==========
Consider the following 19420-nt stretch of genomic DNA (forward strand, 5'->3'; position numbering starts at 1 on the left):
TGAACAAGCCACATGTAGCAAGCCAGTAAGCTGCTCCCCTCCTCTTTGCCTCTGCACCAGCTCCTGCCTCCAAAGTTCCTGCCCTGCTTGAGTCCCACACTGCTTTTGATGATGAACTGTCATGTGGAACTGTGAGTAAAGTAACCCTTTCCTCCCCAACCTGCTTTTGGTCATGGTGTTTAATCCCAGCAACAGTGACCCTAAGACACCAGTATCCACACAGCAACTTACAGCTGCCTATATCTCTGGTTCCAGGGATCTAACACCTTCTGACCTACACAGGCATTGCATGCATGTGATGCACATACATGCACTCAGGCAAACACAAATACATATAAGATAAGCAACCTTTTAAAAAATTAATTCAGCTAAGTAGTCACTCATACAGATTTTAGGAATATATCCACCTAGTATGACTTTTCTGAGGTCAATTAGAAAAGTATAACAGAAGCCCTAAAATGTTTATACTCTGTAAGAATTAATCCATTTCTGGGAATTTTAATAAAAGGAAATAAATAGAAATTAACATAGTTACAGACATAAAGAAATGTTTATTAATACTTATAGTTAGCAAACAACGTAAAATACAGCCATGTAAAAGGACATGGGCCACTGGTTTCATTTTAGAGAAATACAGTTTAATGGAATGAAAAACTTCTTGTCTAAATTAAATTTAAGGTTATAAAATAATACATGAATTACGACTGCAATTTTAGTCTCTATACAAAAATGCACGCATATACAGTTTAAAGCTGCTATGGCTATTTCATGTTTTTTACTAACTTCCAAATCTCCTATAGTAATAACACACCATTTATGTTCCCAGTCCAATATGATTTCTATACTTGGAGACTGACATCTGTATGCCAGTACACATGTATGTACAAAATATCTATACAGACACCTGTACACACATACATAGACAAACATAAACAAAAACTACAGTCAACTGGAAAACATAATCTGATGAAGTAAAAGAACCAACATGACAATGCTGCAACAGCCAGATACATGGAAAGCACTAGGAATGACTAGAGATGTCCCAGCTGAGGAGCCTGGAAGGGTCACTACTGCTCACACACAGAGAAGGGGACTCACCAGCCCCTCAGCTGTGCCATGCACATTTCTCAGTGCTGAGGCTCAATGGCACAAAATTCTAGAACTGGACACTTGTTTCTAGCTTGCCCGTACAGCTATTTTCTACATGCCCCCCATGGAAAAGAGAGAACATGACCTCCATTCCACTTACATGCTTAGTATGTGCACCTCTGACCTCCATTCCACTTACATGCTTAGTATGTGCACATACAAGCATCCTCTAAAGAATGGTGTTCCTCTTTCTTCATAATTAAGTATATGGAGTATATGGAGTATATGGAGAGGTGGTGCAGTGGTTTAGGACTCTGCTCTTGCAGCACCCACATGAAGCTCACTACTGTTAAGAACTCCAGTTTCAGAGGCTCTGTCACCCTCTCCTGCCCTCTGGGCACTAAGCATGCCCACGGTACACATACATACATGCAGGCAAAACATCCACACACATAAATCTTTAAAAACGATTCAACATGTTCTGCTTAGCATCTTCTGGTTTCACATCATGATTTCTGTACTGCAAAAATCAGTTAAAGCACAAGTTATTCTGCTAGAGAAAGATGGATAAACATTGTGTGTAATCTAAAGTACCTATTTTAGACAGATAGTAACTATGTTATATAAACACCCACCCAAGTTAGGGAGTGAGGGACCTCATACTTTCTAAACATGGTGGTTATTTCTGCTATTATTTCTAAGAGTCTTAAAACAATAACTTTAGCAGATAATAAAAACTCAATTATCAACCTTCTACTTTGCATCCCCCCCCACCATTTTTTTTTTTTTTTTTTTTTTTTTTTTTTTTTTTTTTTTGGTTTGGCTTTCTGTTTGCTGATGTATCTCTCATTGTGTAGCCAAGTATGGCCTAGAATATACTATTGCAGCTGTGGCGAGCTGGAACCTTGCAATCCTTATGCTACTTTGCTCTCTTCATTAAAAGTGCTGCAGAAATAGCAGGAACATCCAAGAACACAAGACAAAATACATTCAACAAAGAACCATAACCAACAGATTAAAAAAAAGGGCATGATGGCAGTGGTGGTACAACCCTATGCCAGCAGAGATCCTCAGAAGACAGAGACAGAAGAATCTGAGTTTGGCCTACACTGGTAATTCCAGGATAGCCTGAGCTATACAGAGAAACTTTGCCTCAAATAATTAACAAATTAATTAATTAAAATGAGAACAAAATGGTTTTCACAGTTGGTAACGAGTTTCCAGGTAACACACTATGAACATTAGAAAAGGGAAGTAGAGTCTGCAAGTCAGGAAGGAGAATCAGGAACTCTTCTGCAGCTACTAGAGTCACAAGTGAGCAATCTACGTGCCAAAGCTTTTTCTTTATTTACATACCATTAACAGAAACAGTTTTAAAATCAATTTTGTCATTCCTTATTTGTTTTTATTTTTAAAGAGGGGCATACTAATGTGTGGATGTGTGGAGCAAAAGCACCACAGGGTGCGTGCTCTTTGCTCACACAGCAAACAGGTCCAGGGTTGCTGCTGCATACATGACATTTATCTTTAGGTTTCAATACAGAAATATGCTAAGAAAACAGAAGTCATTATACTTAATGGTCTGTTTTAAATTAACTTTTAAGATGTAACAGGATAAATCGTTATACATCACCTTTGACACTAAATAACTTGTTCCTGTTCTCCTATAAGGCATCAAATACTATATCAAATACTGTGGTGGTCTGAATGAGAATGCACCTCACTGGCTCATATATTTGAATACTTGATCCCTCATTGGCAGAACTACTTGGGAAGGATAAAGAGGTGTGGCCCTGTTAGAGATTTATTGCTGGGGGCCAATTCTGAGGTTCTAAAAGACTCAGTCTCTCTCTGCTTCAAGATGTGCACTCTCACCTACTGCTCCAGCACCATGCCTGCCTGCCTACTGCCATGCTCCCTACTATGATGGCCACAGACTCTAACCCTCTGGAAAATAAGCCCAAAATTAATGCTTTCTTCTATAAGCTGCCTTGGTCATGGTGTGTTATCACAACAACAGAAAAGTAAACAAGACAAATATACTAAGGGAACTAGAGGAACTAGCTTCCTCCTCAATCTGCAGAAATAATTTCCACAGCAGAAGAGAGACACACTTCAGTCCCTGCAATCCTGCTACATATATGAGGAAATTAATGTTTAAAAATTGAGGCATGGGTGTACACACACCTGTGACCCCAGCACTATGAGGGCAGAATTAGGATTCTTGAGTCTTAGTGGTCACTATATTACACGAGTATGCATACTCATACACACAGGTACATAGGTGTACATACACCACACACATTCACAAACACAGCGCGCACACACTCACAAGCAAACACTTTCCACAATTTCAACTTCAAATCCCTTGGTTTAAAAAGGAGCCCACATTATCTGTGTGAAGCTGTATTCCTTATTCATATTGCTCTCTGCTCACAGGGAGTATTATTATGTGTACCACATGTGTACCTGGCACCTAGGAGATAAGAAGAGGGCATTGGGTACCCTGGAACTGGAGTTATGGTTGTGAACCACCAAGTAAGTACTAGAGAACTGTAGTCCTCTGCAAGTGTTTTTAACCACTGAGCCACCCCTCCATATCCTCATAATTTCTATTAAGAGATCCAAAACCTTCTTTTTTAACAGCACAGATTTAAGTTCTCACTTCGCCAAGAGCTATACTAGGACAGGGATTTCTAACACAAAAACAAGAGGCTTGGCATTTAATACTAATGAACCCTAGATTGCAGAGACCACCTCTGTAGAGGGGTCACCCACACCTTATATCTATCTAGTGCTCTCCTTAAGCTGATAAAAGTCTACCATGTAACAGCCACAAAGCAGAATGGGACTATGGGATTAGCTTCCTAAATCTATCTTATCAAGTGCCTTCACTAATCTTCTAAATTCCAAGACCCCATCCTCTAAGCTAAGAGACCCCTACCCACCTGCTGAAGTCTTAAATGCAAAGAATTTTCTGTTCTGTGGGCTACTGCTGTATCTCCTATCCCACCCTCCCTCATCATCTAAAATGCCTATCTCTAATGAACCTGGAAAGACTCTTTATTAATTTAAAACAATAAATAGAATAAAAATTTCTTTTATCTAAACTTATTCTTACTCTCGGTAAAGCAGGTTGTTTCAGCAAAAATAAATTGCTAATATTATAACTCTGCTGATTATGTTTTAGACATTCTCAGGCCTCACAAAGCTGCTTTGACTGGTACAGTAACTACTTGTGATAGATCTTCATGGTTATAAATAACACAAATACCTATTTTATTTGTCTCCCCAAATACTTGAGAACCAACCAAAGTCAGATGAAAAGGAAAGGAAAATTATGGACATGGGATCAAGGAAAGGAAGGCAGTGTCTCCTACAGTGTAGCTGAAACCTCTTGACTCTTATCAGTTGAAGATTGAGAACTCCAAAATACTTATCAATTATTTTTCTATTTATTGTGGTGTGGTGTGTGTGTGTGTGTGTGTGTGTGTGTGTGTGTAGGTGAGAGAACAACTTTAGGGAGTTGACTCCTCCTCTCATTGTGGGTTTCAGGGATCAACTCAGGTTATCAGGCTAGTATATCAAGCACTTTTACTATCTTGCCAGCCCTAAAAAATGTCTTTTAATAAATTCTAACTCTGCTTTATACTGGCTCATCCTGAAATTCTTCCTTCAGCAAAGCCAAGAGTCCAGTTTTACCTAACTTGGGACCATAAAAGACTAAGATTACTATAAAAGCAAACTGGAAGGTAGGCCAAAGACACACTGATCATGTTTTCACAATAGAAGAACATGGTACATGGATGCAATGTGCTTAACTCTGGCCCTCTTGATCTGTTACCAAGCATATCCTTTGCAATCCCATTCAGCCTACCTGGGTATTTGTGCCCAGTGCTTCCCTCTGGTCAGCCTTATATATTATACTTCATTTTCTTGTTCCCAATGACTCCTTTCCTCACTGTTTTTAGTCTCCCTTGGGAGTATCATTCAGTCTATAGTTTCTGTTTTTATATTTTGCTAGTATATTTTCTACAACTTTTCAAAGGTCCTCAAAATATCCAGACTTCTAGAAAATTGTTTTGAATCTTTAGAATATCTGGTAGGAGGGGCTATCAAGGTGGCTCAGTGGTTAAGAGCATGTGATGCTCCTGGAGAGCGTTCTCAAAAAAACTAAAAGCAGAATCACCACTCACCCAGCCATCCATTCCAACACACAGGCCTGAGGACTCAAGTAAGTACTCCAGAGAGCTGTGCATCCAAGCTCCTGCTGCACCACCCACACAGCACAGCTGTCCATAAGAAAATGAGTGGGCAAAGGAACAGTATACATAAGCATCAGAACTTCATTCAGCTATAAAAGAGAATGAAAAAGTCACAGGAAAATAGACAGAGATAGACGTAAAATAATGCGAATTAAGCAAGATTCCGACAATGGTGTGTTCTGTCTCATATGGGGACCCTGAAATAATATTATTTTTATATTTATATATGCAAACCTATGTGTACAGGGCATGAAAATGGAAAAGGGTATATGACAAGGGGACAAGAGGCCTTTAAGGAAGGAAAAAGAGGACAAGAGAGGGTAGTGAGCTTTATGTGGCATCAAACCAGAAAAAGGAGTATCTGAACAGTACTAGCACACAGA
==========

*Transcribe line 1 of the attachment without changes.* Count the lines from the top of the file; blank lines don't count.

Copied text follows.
Consider the following 19420-nt stretch of genomic DNA (forward strand, 5'->3'; position numbering starts at 1 on the left):